October: Fire Prevention Week

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The leaves are changing, the kids are back to school, and Anne Arundel County Citizens are getting back into a solid routine at home.  This focus on family and home makes the second week of October a natural fit for Fire Prevention Week. 

We all know to check our smoke detector batteries during Daylight Savings, to rake up leaves and other yard waste, and take other Fire Prevention actions to protect our families and our property during this time of year.  But what if the worst happens - what if you do have a fire at your home in Anne Arundel County? 

Anne Arundel County residents have a sense of security that should the worst happen, our call to first responders would result in abundant resources rushing to aid our family.  But is this a false sense of security in our County?   

Several neighborhoods in our County do not have access to adequate public safety staffing resulting in TWO OR LESS fire fighters riding out on the fire engine or ladder truck to protect your family and property.  The National Fire Prevention Association (NFPA) recommends 4 fire fighters responding on the first truck (NFPA 1710).

Why are our first responding units staffed at half the national standard? What can these inadequately staffed units reasonably be expected to accomplish when they arrive at your family’s home?  What additional dangers are the half-staffed fire fighter team exposed to while protecting your family and home? These are all questions that most Anne Arundel County citizens never ask ourselves. 

We assume our tax dollars provide us with a strong safety net protecting our family, our home, and our property.  In exchange for our tax dollars, investment of personal resources to protect our homes, and having a family emergency plan, we expect that a call to 911 will result in an adequately staffed team of first responders imminently arriving to protect our family and home.  And we most certainly expect our fire fighters are staffed at a level to mitigate risk and protect their health and safety.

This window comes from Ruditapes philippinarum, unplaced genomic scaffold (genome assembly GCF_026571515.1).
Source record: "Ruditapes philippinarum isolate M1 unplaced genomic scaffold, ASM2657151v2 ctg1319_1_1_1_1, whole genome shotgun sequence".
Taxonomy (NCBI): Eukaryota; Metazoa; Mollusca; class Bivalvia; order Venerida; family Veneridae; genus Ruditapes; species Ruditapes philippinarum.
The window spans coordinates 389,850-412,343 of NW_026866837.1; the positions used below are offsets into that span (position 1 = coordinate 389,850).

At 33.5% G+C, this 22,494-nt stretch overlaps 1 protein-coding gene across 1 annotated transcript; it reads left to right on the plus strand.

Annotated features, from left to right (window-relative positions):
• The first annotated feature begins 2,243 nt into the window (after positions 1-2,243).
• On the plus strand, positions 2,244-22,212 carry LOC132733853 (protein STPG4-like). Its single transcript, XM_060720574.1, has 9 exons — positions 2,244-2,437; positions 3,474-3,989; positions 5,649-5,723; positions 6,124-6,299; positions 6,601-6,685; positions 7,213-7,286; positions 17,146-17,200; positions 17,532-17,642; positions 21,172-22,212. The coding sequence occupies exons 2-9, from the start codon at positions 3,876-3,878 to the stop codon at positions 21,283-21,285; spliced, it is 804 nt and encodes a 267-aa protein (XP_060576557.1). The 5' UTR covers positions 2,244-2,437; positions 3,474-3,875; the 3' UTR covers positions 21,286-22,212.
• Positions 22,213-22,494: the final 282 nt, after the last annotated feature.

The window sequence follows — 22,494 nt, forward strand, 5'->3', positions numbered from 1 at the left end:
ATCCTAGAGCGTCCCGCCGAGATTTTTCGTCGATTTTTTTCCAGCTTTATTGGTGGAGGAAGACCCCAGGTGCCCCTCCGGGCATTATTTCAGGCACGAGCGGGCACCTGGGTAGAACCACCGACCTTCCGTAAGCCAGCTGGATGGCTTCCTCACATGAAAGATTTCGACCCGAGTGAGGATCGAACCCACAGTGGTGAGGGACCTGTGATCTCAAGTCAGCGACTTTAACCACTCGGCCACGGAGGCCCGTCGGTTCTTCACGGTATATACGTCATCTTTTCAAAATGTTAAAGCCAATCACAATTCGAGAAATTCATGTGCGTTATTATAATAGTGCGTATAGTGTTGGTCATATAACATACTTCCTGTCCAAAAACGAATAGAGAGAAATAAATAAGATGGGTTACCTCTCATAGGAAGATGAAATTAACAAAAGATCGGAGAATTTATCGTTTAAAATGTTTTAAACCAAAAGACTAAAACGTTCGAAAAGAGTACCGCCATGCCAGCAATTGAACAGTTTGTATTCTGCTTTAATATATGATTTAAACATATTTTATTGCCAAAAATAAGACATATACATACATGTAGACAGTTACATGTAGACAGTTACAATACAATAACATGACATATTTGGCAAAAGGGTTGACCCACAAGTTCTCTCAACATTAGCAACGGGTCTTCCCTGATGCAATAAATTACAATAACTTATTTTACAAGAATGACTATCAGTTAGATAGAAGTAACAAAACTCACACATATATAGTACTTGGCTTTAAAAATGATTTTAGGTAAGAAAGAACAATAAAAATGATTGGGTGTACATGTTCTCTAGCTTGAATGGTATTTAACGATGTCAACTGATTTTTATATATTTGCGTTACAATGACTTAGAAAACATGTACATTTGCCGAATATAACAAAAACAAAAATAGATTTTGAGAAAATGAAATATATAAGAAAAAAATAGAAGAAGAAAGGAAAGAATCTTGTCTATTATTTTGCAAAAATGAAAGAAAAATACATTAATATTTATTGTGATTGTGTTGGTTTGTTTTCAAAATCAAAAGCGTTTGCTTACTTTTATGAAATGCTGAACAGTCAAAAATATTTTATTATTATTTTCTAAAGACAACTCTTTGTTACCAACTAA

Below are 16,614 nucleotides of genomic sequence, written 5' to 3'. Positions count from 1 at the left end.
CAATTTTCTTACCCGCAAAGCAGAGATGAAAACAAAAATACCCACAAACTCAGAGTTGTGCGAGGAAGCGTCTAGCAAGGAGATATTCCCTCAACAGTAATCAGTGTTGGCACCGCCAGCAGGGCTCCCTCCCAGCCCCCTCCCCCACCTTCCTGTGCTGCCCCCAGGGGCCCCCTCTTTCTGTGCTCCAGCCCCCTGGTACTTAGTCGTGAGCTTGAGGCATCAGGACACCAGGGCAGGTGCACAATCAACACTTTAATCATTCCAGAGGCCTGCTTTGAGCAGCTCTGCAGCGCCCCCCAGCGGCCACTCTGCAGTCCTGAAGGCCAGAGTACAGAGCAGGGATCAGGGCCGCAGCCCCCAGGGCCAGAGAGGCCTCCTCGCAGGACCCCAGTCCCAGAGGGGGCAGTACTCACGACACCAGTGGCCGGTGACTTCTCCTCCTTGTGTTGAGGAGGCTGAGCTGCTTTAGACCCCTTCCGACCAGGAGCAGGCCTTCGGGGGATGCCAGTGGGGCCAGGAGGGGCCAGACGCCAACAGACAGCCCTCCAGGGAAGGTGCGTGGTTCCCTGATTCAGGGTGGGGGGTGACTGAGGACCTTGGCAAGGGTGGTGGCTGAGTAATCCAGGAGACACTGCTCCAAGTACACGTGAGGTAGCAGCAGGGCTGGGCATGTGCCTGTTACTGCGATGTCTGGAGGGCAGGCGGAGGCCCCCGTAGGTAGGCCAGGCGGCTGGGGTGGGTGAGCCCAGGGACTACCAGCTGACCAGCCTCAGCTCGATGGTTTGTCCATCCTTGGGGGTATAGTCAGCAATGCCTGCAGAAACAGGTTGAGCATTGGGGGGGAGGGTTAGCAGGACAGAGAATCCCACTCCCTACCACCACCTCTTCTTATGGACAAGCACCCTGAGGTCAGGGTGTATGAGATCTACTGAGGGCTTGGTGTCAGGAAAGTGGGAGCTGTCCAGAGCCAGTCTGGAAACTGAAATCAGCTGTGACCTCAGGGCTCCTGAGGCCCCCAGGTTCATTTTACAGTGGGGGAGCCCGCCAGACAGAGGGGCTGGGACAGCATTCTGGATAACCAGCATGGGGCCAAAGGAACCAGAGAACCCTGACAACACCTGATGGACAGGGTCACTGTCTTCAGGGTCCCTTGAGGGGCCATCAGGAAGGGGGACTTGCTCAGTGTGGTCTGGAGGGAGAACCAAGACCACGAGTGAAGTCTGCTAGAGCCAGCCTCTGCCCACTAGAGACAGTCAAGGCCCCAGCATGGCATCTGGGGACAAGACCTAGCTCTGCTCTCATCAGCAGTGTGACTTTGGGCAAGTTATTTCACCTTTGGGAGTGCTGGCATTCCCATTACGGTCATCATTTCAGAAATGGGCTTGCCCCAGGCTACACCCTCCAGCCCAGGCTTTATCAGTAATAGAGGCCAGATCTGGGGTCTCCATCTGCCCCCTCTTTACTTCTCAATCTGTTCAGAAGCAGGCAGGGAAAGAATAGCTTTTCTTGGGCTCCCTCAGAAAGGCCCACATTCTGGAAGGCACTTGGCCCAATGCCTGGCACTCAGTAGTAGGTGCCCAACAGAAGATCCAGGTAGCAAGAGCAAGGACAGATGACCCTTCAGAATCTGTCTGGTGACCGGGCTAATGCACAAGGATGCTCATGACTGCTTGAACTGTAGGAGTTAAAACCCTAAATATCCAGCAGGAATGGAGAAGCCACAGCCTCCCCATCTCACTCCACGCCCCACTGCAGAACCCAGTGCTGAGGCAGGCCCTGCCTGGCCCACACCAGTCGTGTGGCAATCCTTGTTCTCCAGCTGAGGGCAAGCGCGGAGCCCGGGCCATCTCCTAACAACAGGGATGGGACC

South County and North County (Ferndale, Glen Burnie, and Pasadena) tax payers are much more likely to have half of the recommended number of professional fire fighters responding to your call. 

In South County, all stations have 2 fire fighters on duty at any given time to be dispatched to a fire emergency.  Ferndale in North County has ZERO professional fire fighters to dispatch in the event of a fire emergency.  What does this mean? If you live in Deale and call 911 to report a house fire, you will have 2 fire fighters arriving.  Once they arrive, they can assess the situation and call in other available resources to help.  This means the two-person crew from the neighboring station must be dispatched to the Deale area.  If you’re the second phone call in Deale for another emergency, it will take that much longer for a crew to reach your emergency.  This is a scary thought for our citizens, and one we as tax payers don’t ever really research to this detail.  After the two fires in South County a few weekends back, where Good Samaritans had to literally pick up the slack for the short staffed professional fire fighters, more County residents became aware of this extremely important issue.

While we busy ourselves preparing our families and homes for the winter ahead, we must also be mindful of supporting our fire fighters and urging our elected officials to address this most important issue affecting the safety of our fire fighters, our families, our homes, and our businesses.  We all hope to never have to call 911 for an emergency, but who – and how many? - will show up to answer your call? 

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